The spatial distribution of beaver (Castor canadensis) impoundments and effects on plant community structure in the lower Alsea drainage of the Oregon Coast Range Public Deposited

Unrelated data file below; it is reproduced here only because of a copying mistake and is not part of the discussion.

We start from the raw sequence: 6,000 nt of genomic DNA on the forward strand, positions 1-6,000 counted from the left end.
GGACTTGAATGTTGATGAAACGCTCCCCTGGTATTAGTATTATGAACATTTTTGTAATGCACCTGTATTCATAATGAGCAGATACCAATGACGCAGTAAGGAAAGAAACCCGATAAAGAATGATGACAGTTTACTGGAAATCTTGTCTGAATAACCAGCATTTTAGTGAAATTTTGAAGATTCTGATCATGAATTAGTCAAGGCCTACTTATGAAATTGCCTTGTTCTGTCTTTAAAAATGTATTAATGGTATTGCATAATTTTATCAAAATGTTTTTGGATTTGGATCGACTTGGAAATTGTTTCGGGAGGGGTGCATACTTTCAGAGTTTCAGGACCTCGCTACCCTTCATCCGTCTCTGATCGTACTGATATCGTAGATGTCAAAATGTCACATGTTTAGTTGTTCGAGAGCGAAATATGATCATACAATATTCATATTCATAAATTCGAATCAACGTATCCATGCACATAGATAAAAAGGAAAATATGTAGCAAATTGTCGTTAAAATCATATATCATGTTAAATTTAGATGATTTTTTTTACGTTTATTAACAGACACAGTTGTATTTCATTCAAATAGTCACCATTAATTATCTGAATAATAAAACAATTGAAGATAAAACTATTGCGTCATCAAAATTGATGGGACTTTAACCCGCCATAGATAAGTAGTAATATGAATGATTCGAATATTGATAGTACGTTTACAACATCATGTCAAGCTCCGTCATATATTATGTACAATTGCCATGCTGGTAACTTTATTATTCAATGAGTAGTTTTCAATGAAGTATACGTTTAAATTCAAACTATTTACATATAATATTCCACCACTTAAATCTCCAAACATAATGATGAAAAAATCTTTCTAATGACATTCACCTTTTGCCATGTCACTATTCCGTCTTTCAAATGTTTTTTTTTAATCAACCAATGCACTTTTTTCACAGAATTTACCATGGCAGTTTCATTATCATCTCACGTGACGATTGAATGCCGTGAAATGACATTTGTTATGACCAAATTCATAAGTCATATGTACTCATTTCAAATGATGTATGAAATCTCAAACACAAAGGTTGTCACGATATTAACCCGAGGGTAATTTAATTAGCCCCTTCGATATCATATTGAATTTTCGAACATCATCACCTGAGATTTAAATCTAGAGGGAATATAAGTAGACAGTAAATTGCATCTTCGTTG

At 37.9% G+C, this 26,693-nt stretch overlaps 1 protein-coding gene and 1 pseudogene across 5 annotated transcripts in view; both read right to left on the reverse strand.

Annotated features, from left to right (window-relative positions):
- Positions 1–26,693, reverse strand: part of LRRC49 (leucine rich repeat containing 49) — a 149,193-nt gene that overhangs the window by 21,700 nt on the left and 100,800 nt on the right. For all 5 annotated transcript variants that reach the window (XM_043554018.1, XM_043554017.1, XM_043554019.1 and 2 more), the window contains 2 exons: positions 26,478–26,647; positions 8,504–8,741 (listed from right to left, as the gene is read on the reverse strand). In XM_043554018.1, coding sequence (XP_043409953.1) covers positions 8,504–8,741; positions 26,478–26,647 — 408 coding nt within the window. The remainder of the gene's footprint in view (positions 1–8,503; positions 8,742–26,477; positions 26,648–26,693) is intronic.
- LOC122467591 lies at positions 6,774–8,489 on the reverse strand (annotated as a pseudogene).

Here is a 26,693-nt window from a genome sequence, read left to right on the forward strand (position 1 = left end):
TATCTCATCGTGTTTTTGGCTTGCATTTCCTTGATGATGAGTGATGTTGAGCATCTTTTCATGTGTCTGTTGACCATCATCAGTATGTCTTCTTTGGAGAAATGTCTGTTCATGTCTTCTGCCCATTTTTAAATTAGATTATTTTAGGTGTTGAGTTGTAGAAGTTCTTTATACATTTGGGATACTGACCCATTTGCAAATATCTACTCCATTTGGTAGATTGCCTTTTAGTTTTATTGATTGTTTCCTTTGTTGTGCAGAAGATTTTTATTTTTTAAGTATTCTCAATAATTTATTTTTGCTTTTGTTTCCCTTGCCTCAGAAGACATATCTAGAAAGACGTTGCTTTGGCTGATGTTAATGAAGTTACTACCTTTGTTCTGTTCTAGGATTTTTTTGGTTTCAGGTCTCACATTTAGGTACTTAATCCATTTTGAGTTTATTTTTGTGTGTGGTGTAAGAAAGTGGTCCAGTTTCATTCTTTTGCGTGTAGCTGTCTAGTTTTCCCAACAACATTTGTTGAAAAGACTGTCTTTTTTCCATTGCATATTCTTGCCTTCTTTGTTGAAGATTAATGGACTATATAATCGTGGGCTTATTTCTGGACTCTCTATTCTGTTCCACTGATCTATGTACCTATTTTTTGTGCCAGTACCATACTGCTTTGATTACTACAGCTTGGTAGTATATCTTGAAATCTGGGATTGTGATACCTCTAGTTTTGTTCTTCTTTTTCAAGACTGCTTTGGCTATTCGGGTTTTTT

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  • Stream systems in the Pacific Northwest have come to be understood in the absence of beaver (Castor canadensis). To understand the effect of beaver upon riparian plant communities, four basins in the lower Alsea drainage were examined to determine the effect of beaver and their impoundments on streamside herbaceous/shrub and forest tree/shrub community composition. The forest tree/shrub transects were located from the water's edge perpendicular to the stream, so that transects included the streamside herbaceous/shrub communities. The streamside herb/shrub communities measured were restricted to the area before the forest understory communities began (the emergent and littoral zones). A comparison was made between beaver impoundments, impoundments caused by factors other than beaver (debris jams), and randomly located unimpounded sites. In the central Oregon Coast Range three sites of each type were chosen per basin in four basins. All sites were topographically similar, generally located in valley widths of 25-30m, on low gradients and streams 2-3m wide. I measured percent cover in the case of herbs and shrubs, and counted individual trees >15cm dbh. The sites were analyzed using primarily multivariate techniques. Streamside plant communities around beaver impoundments, consisting of the herbaceous and shrub communities, were different from those around unimpounded sites and debris dams. The differences were attributable to a graminoid-dominated emergent zone present only at beaver impoundment sites, consisting largely of Salix sitchensis, Juncus effusus, Typha latifolia, Callitriche heterophylla, and Lemna minor. All communities were similar in richness. The communities at debris jam sites and unimpounded sites were not distinct from one another. Communities of the forest zone around beaver impoundments were not distinct from the communities at the other types of sites from the water's edge outward. At beaver impoundment sites, cover of the invasive Phalaris arundinacea was inversely correlated with species richness. I also examined the effect of harvest pattern on impoundment presence. Seven basins in addition to the first four were chosen for presence of beaver and varying amounts of clearcut or young regenerating riparian forest and the relative percentages of stream length impounded in the different forest types calculated. Beaver impoundments were disproportionately associated with stream reaches flanked by clearcuts/ young regenerating stands (80% of available reaches impounded by beaver) over forested reaches (29% impounded) within basins and were correlated over the landscape with basins possessing larger percentages of stream reaches flanked by clearcut/young regenerating stands (r2=0.30). I conclude that beaver create a different, although simple, wetland community type that is not encountered elsewhere in the area and that beaver do not dramatically change the riparian forest tree/shrub communities from the water's edge outward. I also conclude that beaver impoundments are associated with reaches flanked by clearcuts/young regenerating stands in the area.
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